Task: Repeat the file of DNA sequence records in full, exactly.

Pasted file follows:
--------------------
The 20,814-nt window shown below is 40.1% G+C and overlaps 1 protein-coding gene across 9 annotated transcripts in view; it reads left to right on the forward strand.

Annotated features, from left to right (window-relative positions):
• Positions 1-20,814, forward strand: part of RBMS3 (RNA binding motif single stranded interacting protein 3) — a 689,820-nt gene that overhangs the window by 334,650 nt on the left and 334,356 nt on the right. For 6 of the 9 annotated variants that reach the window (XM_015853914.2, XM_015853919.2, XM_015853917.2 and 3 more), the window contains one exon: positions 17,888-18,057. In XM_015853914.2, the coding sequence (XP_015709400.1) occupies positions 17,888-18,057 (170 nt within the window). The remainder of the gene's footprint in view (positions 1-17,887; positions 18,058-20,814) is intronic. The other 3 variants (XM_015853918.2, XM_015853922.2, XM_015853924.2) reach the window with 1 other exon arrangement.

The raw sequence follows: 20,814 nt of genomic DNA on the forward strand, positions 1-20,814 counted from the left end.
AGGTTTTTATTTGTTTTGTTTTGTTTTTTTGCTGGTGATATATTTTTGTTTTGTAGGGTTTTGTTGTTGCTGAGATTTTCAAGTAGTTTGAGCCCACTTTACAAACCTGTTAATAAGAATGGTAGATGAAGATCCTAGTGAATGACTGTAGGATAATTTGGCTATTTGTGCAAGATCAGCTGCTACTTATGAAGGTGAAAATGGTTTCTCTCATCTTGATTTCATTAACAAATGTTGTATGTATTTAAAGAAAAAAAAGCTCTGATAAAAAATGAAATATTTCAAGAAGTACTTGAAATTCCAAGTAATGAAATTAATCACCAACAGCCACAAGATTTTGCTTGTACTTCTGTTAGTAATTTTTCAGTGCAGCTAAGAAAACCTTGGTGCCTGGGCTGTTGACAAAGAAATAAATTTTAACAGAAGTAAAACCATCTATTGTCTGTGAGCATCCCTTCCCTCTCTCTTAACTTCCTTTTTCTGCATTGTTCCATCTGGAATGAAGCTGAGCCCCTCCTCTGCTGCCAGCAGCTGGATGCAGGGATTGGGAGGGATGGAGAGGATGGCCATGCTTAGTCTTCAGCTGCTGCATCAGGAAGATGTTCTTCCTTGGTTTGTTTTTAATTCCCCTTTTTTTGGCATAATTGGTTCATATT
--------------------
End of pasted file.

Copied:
The 20,814-nt window shown below is 40.1% G+C and overlaps 1 protein-coding gene across 9 annotated transcripts in view; it reads left to right on the forward strand.

Annotated features, from left to right (window-relative positions):
• Positions 1-20,814, forward strand: part of RBMS3 (RNA binding motif single stranded interacting protein 3) — a 689,820-nt gene that overhangs the window by 334,650 nt on the left and 334,356 nt on the right. For 6 of the 9 annotated variants that reach the window (XM_015853914.2, XM_015853919.2, XM_015853917.2 and 3 more), the window contains one exon: positions 17,888-18,057. In XM_015853914.2, the coding sequence (XP_015709400.1) occupies positions 17,888-18,057 (170 nt within the window). The remainder of the gene's footprint in view (positions 1-17,887; positions 18,058-20,814) is intronic. The other 3 variants (XM_015853918.2, XM_015853922.2, XM_015853924.2) reach the window with 1 other exon arrangement.

The raw sequence follows: 20,814 nt of genomic DNA on the forward strand, positions 1-20,814 counted from the left end.
AGGTTTTTATTTGTTTTGTTTTGTTTTTTTGCTGGTGATATATTTTTGTTTTGTAGGGTTTTGTTGTTGCTGAGATTTTCAAGTAGTTTGAGCCCACTTTACAAACCTGTTAATAAGAATGGTAGATGAAGATCCTAGTGAATGACTGTAGGATAATTTGGCTATTTGTGCAAGATCAGCTGCTACTTATGAAGGTGAAAATGGTTTCTCTCATCTTGATTTCATTAACAAATGTTGTATGTATTTAAAGAAAAAAAAGCTCTGATAAAAAATGAAATATTTCAAGAAGTACTTGAAATTCCAAGTAATGAAATTAATCACCAACAGCCACAAGATTTTGCTTGTACTTCTGTTAGTAATTTTTCAGTGCAGCTAAGAAAACCTTGGTGCCTGGGCTGTTGACAAAGAAATAAATTTTAACAGAAGTAAAACCATCTATTGTCTGTGAGCATCCCTTCCCTCTCTCTTAACTTCCTTTTTCTGCATTGTTCCATCTGGAATGAAGCTGAGCCCCTCCTCTGCTGCCAGCAGCTGGATGCAGGGATTGGGAGGGATGGAGAGGATGGCCATGCTTAGTCTTCAGCTGCTGCATCAGGAAGATGTTCTTCCTTGGTTTGTTTTTAATTCCCCTTTTTTTGGCATAATTGGTTCATATT